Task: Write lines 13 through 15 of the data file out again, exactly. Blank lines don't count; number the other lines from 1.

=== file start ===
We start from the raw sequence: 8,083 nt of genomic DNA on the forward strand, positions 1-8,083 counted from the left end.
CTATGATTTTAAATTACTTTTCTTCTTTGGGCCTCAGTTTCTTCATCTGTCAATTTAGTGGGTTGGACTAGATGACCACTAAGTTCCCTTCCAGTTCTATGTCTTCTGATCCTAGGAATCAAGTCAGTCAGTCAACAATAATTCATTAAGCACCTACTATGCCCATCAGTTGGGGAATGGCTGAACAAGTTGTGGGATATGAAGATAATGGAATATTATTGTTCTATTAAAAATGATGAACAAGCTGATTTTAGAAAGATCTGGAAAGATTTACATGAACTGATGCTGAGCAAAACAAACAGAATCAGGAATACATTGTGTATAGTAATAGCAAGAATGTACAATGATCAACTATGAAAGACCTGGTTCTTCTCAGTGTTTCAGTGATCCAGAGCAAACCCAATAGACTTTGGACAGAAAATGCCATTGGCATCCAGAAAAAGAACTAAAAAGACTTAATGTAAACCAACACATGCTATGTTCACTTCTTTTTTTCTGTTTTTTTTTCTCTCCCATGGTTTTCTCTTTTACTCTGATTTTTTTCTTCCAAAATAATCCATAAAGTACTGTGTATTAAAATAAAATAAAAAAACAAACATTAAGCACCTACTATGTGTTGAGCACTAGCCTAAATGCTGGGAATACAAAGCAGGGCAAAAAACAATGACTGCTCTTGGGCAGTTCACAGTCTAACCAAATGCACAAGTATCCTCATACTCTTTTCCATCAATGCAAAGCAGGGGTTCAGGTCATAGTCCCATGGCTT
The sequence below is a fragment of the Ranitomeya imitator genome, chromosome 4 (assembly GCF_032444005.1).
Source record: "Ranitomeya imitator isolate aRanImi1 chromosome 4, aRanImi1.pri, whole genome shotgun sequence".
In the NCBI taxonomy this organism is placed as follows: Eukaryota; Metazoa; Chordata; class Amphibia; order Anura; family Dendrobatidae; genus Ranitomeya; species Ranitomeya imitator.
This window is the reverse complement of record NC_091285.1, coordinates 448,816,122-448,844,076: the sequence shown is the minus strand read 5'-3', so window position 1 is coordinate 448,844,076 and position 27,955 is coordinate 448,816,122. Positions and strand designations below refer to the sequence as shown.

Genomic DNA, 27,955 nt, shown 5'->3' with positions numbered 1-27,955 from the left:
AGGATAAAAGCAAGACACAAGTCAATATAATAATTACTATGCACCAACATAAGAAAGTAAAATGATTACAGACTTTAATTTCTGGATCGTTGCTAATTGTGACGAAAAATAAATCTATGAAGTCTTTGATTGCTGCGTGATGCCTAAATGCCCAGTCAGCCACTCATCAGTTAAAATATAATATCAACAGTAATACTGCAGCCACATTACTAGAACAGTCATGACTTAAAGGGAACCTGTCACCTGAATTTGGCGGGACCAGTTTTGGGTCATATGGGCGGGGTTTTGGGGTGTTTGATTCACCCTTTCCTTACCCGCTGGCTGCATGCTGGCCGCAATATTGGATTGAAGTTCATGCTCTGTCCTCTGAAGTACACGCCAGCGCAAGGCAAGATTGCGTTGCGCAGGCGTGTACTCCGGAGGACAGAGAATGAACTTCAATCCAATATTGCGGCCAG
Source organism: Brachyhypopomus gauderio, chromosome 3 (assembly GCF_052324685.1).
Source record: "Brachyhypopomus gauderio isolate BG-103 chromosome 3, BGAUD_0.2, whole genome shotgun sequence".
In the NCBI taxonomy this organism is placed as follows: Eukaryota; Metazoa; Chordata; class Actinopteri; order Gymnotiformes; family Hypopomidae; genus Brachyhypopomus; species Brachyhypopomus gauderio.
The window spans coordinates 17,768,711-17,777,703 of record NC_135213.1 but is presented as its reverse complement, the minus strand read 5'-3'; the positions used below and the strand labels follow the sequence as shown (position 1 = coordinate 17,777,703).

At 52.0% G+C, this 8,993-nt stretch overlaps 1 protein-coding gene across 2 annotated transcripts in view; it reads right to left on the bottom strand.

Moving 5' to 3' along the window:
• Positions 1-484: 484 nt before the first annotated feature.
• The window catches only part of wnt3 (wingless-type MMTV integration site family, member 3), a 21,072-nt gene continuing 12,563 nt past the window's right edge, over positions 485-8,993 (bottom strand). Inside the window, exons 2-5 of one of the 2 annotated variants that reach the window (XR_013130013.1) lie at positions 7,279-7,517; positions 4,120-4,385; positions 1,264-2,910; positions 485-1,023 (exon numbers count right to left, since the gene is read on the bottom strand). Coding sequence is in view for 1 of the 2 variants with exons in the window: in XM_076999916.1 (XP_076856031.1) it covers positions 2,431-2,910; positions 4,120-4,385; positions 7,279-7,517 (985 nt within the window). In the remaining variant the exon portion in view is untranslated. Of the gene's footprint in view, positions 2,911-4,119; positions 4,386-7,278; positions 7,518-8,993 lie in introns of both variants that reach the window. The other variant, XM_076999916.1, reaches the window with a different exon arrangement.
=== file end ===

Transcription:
At 52.0% G+C, this 8,993-nt stretch overlaps 1 protein-coding gene across 2 annotated transcripts in view; it reads right to left on the bottom strand.

Moving 5' to 3' along the window:
• Positions 1-484: 484 nt before the first annotated feature.